This site is dedicated to the archiving of advertising and promotional paper from the greatest romantic comedy Hollywood has ever produced! Upon its original premiere in New York City on February 22, 1934, the film ran continuously in theaters throughout the year in addition to several re-releases throughout the century.
Clark Gable, on loan from MGM Studios at the time, was cast alongside Claudette Colbert in what was originally to be released as a secondary budgeted production. Colbert was one of six actresses to be offered the roll. Myrna Loy, on advice from her agent, declined the part only to later regret her decision. Of course to the surprise of the fans, producers and critics, the film was a smash-hit going on to sweep the top Oscar honors. At the 1935 Academy Awards ceremony, held at the Biltmore Hotel in Los Angeles, California, Frank Capra's film was awarded first prize for best Picture, Actor, Actress, Director & Adapted Screenplay; one year after its initial premiere. It was not until 1976 (41 years later) that history would repeat its self when "One Flew Over The Cuckoo's Nest" matched this fame.
Back in the early days, movie posters were never produced for public consumption. Upon a film's release, movie posters were loaned to local movie theaters; they had to be returned to their respective distributor after the film screened. Films were not released in mass distribution opening on thousands of screens nationwide, as they do today. Release prints were very expensive to produce in the Depression Era, thus films made their road trip through the country screening only for a few days in each town they visited. If you missed it, there was no video release in sight. Knowing this helps us understand why so few posters were produced to begin with. Existing posters for many of Hollywood's Golden Age movies in most cases are scarce to none, as so few were produced and/or survived.
As a general rule of thumb, the larger the paper, the more unlikely its chance of survival. For example: 6 Sheet movie posters, due to their larger size (81in. x 81in.), were always glued to their respective display boards located only at large metropolitan movie theaters; few theaters in the 1930s had room for these, hence their low production. When a film finished its run, a new film's 6 sheet poster was glued over it, inadvertently destroying the bottom sheet.
Lobby cards outnumber the 1 sheet posters by 8 to 1, since the lobby card set included a "Title Lobby Card" and 7 "Scene Lobby Cards." This said, lobby cards exist in higher numbers compared to the 1 sheets of the same movie title. Regardless, original movie paper from "It Happened One Night" is extremely scarce and can easily fetch over $50,000 at auction! In the case of "It Happened One Night" it is believed that there exists only 3 copies of the 1 Sheet in either style. Since these copies are held in private collections, the likelihood of these surfacing at auction in our lifetime is quite low to say the least.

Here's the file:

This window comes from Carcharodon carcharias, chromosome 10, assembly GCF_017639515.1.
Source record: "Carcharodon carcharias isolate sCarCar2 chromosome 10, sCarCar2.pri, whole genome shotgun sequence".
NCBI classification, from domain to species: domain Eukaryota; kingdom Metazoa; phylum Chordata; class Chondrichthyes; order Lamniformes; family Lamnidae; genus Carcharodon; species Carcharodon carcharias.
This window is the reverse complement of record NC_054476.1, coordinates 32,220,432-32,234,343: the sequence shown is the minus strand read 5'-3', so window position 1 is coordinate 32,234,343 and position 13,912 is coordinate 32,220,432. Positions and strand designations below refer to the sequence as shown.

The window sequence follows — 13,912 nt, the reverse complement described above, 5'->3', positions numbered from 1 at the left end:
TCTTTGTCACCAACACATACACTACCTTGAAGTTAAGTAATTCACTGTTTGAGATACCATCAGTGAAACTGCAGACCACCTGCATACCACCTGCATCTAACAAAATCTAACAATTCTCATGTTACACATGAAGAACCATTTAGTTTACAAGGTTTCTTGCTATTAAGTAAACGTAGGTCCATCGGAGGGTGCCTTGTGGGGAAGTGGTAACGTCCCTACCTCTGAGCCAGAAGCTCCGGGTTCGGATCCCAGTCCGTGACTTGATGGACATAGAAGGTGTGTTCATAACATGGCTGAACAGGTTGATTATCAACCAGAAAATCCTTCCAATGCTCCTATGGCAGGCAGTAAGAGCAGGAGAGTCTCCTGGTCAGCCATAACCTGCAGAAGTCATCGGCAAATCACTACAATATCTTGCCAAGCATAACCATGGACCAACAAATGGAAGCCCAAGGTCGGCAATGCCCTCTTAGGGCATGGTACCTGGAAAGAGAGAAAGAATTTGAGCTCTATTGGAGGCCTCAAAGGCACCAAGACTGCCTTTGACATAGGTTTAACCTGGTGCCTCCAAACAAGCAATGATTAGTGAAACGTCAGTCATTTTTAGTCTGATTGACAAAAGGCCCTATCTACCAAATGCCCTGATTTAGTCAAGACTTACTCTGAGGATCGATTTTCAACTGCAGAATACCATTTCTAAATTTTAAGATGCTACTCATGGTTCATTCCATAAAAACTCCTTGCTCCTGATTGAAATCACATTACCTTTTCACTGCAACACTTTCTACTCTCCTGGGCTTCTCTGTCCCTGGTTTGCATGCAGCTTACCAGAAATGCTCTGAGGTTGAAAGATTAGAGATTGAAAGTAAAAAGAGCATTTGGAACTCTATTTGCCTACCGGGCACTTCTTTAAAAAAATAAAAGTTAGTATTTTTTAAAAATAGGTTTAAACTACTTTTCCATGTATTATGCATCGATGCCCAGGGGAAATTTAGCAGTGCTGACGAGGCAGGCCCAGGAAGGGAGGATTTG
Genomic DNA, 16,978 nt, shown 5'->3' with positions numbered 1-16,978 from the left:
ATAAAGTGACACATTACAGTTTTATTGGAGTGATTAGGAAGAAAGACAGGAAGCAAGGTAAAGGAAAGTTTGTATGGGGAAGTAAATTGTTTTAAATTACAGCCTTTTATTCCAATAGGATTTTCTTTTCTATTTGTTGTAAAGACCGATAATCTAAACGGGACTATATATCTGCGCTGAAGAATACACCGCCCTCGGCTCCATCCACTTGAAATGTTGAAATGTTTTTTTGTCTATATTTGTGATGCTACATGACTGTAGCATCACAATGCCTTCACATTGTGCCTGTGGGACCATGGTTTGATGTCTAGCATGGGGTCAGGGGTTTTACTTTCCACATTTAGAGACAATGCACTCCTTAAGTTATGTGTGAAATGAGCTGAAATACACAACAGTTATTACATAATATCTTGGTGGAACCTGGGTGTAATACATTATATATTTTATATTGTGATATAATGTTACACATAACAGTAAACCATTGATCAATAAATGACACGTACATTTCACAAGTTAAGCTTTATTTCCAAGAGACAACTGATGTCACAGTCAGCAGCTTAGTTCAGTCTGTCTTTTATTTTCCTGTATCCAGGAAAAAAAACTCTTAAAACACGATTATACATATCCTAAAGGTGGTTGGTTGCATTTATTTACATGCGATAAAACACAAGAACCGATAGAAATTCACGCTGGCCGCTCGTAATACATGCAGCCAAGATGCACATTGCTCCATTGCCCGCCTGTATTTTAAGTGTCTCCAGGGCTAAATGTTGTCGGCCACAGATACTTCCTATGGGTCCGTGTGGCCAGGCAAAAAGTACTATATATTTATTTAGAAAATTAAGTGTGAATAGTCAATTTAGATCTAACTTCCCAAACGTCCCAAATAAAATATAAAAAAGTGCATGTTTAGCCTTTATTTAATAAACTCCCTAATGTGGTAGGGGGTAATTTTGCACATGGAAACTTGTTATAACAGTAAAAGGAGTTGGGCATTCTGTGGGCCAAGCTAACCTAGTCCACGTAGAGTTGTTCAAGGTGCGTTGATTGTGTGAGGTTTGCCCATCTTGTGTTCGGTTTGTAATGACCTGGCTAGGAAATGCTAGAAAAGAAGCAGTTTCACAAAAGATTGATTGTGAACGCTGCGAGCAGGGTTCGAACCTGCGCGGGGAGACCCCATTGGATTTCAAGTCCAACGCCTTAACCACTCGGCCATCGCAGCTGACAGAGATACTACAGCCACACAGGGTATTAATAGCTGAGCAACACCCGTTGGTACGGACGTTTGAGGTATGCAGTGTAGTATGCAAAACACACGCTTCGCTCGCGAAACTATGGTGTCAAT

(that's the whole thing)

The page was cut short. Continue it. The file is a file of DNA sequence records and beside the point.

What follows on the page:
The following collection is an ever ending project to archive and display all the known surviving poster images from "It Happened One Night." If you have an image to add please submit it for the world to enjoy.
Officially, "It Happened One Night" was released in February of 1934. Due to its huge success the film was re-released in 1937 to garnish additional revenues for the studio. When the Academy awarded the film with five Oscars in February of 1935, Columbia Pictures was quick to reprint many of the lobby cards donning the Academy's "1st PRIZE" emblem to bank on its achievements. The "sheet" posters received a slightly different treatment as the date was simply changed on them; whether entirely new "sheet" posters were printed or whether they simply changed the date on the originals is highly debated. However, it is generally agreed that if the 1937 sheet posters were reprints with only a date change, that the exact same stone was used in the stone lithograph process. This might explain why only the lobby cards received the Academy's emblem since the printing process was completely different from the stone lithography method used on the "sheet" posters.
Site Last Updated: April 2014
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